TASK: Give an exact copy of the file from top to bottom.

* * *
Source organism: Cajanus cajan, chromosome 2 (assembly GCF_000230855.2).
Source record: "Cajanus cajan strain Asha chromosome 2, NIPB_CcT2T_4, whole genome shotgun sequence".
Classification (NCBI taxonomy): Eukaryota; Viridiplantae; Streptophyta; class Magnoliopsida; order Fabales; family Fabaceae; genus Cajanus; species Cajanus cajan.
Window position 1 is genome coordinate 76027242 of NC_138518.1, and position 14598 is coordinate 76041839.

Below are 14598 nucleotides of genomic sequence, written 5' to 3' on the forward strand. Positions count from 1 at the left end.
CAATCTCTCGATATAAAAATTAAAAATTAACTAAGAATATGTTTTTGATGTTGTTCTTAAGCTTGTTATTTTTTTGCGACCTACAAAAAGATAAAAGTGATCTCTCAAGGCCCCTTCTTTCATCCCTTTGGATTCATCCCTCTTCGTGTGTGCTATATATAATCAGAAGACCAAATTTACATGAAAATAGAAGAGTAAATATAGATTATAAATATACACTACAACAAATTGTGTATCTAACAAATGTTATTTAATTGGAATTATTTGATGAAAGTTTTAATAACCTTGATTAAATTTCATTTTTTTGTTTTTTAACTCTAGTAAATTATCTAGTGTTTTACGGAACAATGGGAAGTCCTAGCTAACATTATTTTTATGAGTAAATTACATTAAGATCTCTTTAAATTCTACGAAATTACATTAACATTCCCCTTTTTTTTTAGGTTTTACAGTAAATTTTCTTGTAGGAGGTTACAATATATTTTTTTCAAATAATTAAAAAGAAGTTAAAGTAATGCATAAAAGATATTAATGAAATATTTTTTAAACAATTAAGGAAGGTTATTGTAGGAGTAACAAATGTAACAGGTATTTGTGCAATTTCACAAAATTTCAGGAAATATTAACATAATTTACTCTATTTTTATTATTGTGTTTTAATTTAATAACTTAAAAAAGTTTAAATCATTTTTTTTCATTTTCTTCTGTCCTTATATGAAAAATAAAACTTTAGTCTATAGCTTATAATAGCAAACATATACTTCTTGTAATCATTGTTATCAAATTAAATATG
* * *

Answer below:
Source organism: Cajanus cajan, chromosome 2 (assembly GCF_000230855.2).
Source record: "Cajanus cajan strain Asha chromosome 2, NIPB_CcT2T_4, whole genome shotgun sequence".
Classification (NCBI taxonomy): Eukaryota; Viridiplantae; Streptophyta; class Magnoliopsida; order Fabales; family Fabaceae; genus Cajanus; species Cajanus cajan.
Window position 1 is genome coordinate 76027242 of NC_138518.1, and position 14598 is coordinate 76041839.

Below are 14598 nucleotides of genomic sequence, written 5' to 3' on the forward strand. Positions count from 1 at the left end.
CAATCTCTCGATATAAAAATTAAAAATTAACTAAGAATATGTTTTTGATGTTGTTCTTAAGCTTGTTATTTTTTTGCGACCTACAAAAAGATAAAAGTGATCTCTCAAGGCCCCTTCTTTCATCCCTTTGGATTCATCCCTCTTCGTGTGTGCTATATATAATCAGAAGACCAAATTTACATGAAAATAGAAGAGTAAATATAGATTATAAATATACACTACAACAAATTGTGTATCTAACAAATGTTATTTAATTGGAATTATTTGATGAAAGTTTTAATAACCTTGATTAAATTTCATTTTTTTGTTTTTTAACTCTAGTAAATTATCTAGTGTTTTACGGAACAATGGGAAGTCCTAGCTAACATTATTTTTATGAGTAAATTACATTAAGATCTCTTTAAATTCTACGAAATTACATTAACATTCCCCTTTTTTTTTAGGTTTTACAGTAAATTTTCTTGTAGGAGGTTACAATATATTTTTTTCAAATAATTAAAAAGAAGTTAAAGTAATGCATAAAAGATATTAATGAAATATTTTTTAAACAATTAAGGAAGGTTATTGTAGGAGTAACAAATGTAACAGGTATTTGTGCAATTTCACAAAATTTCAGGAAATATTAACATAATTTACTCTATTTTTATTATTGTGTTTTAATTTAATAACTTAAAAAAGTTTAAATCATTTTTTTTCATTTTCTTCTGTCCTTATATGAAAAATAAAACTTTAGTCTATAGCTTATAATAGCAAACATATACTTCTTGTAATCATTGTTATCAAATTAAATATG